Legal loopholes may prevent internet chat room users from remaining anonymous, privacy advocates in the US warn.
Five privacy groups, including the Center for Democracy and Technology and the American Civil Liberties Union, launched a new web site and mailed letters to ISPs this week in an effort to protect chat room participants from having their identities revealed without being notified.
The privacy issue arises when information from chat rooms is subpoenaed, the privacy advocates say, explaining that many small ISPs comply with these information requests, often handing over a person's identities without notifying the users, and without giving the chat room a chance to protect itself in court.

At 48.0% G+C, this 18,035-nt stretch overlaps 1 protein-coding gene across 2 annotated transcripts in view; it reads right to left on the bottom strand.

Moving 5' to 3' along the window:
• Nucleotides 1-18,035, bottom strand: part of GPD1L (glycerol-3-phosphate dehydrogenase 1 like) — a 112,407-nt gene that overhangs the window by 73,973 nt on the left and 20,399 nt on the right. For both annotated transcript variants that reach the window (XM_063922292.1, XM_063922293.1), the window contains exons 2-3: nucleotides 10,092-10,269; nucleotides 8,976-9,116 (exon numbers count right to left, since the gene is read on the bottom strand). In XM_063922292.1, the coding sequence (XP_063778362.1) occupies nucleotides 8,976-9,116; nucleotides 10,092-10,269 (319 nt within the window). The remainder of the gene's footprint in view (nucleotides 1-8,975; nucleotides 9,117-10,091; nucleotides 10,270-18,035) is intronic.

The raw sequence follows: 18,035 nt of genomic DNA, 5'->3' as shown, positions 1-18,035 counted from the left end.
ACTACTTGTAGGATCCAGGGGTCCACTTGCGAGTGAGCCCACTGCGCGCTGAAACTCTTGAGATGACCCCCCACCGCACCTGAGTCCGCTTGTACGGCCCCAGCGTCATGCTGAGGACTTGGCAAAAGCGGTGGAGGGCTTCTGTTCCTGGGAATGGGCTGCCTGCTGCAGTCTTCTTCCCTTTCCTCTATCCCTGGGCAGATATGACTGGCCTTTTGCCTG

The problem is compounded by the fact that these subpoenas aren't always justified, the privacy groups say. They claim that corporations and individuals are able to curb online speech simply by issuing subpoenas against anyone they want to identify or just scare off--a process critics call "cyberSLAPP" litigation. (SLAPP stands for Strategic Lawsuits Against Public Participation.)
While privacy groups applauded efforts by some of the largest internet services--including Yahoo, EarthLink, America Online and Microsoft Corp. to create notification policies, nevertheless most of these companies have yet to put the promises in writing.